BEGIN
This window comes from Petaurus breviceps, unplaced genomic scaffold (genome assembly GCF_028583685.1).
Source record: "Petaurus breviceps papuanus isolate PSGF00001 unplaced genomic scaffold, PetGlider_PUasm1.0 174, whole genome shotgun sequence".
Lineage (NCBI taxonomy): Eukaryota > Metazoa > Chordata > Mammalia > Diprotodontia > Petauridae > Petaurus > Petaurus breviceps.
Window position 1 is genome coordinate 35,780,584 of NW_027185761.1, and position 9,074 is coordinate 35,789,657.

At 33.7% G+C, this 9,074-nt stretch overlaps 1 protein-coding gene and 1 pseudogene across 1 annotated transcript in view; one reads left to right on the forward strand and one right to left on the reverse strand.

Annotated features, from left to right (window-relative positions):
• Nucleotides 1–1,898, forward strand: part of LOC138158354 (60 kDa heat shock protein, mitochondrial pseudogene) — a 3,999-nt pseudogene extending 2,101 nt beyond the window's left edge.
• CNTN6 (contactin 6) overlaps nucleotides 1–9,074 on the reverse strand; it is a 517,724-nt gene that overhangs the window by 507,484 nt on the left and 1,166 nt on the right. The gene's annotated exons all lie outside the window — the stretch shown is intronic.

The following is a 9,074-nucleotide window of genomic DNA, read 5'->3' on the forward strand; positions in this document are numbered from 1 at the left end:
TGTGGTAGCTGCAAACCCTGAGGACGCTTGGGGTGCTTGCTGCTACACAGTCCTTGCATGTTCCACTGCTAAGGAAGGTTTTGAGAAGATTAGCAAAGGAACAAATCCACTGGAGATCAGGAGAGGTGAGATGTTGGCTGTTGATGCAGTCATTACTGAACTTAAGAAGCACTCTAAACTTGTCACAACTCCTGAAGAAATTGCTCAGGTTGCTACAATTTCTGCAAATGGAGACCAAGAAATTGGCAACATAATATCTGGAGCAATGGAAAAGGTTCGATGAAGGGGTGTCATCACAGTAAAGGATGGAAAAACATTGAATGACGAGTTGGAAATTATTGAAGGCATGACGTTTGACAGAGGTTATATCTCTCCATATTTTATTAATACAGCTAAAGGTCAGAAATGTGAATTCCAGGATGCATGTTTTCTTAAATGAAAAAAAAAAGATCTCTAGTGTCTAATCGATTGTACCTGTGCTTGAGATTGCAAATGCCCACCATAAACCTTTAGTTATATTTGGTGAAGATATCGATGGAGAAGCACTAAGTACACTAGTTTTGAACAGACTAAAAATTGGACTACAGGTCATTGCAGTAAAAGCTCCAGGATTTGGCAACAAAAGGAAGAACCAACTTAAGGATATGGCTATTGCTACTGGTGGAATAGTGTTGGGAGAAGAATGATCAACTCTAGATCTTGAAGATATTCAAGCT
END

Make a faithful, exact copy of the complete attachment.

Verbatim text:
This window comes from Petaurus breviceps, unplaced genomic scaffold (genome assembly GCF_028583685.1).
Source record: "Petaurus breviceps papuanus isolate PSGF00001 unplaced genomic scaffold, PetGlider_PUasm1.0 174, whole genome shotgun sequence".
Lineage (NCBI taxonomy): Eukaryota > Metazoa > Chordata > Mammalia > Diprotodontia > Petauridae > Petaurus > Petaurus breviceps.
Window position 1 is genome coordinate 35,780,584 of NW_027185761.1, and position 9,074 is coordinate 35,789,657.

At 33.7% G+C, this 9,074-nt stretch overlaps 1 protein-coding gene and 1 pseudogene across 1 annotated transcript in view; one reads left to right on the forward strand and one right to left on the reverse strand.

Annotated features, from left to right (window-relative positions):
• Nucleotides 1–1,898, forward strand: part of LOC138158354 (60 kDa heat shock protein, mitochondrial pseudogene) — a 3,999-nt pseudogene extending 2,101 nt beyond the window's left edge.
• CNTN6 (contactin 6) overlaps nucleotides 1–9,074 on the reverse strand; it is a 517,724-nt gene that overhangs the window by 507,484 nt on the left and 1,166 nt on the right. The gene's annotated exons all lie outside the window — the stretch shown is intronic.

The following is a 9,074-nucleotide window of genomic DNA, read 5'->3' on the forward strand; positions in this document are numbered from 1 at the left end:
TGTGGTAGCTGCAAACCCTGAGGACGCTTGGGGTGCTTGCTGCTACACAGTCCTTGCATGTTCCACTGCTAAGGAAGGTTTTGAGAAGATTAGCAAAGGAACAAATCCACTGGAGATCAGGAGAGGTGAGATGTTGGCTGTTGATGCAGTCATTACTGAACTTAAGAAGCACTCTAAACTTGTCACAACTCCTGAAGAAATTGCTCAGGTTGCTACAATTTCTGCAAATGGAGACCAAGAAATTGGCAACATAATATCTGGAGCAATGGAAAAGGTTCGATGAAGGGGTGTCATCACAGTAAAGGATGGAAAAACATTGAATGACGAGTTGGAAATTATTGAAGGCATGACGTTTGACAGAGGTTATATCTCTCCATATTTTATTAATACAGCTAAAGGTCAGAAATGTGAATTCCAGGATGCATGTTTTCTTAAATGAAAAAAAAAAGATCTCTAGTGTCTAATCGATTGTACCTGTGCTTGAGATTGCAAATGCCCACCATAAACCTTTAGTTATATTTGGTGAAGATATCGATGGAGAAGCACTAAGTACACTAGTTTTGAACAGACTAAAAATTGGACTACAGGTCATTGCAGTAAAAGCTCCAGGATTTGGCAACAAAAGGAAGAACCAACTTAAGGATATGGCTATTGCTACTGGTGGAATAGTGTTGGGAGAAGAATGATCAACTCTAGATCTTGAAGATATTCAAGCT